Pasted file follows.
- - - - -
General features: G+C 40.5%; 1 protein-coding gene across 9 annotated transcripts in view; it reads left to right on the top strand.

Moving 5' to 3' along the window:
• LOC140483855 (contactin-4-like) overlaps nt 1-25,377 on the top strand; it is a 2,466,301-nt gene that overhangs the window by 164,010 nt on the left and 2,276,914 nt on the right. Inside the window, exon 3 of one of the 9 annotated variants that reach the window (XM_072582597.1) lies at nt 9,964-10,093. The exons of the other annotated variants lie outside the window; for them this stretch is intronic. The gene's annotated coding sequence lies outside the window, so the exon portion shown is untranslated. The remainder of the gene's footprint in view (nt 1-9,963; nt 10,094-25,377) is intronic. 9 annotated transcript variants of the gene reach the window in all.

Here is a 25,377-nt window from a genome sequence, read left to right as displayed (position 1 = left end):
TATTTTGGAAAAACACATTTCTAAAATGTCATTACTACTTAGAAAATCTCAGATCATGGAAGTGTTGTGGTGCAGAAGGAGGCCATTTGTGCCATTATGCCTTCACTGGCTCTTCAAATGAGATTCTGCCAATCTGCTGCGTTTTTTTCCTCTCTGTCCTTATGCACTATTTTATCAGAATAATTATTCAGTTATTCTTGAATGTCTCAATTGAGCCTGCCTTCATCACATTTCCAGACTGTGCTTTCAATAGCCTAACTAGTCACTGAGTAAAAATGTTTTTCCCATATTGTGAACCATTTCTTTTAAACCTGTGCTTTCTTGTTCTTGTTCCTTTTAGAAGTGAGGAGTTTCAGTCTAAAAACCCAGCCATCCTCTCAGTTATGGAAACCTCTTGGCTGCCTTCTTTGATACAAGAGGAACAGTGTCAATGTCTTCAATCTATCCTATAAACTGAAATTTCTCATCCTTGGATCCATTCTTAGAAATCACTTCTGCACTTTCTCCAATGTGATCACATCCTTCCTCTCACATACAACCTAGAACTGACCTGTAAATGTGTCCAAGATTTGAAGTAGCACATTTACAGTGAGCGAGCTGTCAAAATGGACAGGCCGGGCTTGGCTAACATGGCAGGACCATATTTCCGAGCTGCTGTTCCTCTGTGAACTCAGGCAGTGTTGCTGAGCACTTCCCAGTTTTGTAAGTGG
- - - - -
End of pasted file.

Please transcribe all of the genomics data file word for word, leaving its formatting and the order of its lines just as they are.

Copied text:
General features: G+C 40.5%; 1 protein-coding gene across 9 annotated transcripts in view; it reads left to right on the top strand.

Moving 5' to 3' along the window:
• LOC140483855 (contactin-4-like) overlaps nt 1-25,377 on the top strand; it is a 2,466,301-nt gene that overhangs the window by 164,010 nt on the left and 2,276,914 nt on the right. Inside the window, exon 3 of one of the 9 annotated variants that reach the window (XM_072582597.1) lies at nt 9,964-10,093. The exons of the other annotated variants lie outside the window; for them this stretch is intronic. The gene's annotated coding sequence lies outside the window, so the exon portion shown is untranslated. The remainder of the gene's footprint in view (nt 1-9,963; nt 10,094-25,377) is intronic. 9 annotated transcript variants of the gene reach the window in all.

Here is a 25,377-nt window from a genome sequence, read left to right as displayed (position 1 = left end):
TATTTTGGAAAAACACATTTCTAAAATGTCATTACTACTTAGAAAATCTCAGATCATGGAAGTGTTGTGGTGCAGAAGGAGGCCATTTGTGCCATTATGCCTTCACTGGCTCTTCAAATGAGATTCTGCCAATCTGCTGCGTTTTTTTCCTCTCTGTCCTTATGCACTATTTTATCAGAATAATTATTCAGTTATTCTTGAATGTCTCAATTGAGCCTGCCTTCATCACATTTCCAGACTGTGCTTTCAATAGCCTAACTAGTCACTGAGTAAAAATGTTTTTCCCATATTGTGAACCATTTCTTTTAAACCTGTGCTTTCTTGTTCTTGTTCCTTTTAGAAGTGAGGAGTTTCAGTCTAAAAACCCAGCCATCCTCTCAGTTATGGAAACCTCTTGGCTGCCTTCTTTGATACAAGAGGAACAGTGTCAATGTCTTCAATCTATCCTATAAACTGAAATTTCTCATCCTTGGATCCATTCTTAGAAATCACTTCTGCACTTTCTCCAATGTGATCACATCCTTCCTCTCACATACAACCTAGAACTGACCTGTAAATGTGTCCAAGATTTGAAGTAGCACATTTACAGTGAGCGAGCTGTCAAAATGGACAGGCCGGGCTTGGCTAACATGGCAGGACCATATTTCCGAGCTGCTGTTCCTCTGTGAACTCAGGCAGTGTTGCTGAGCACTTCCCAGTTTTGTAAGTGG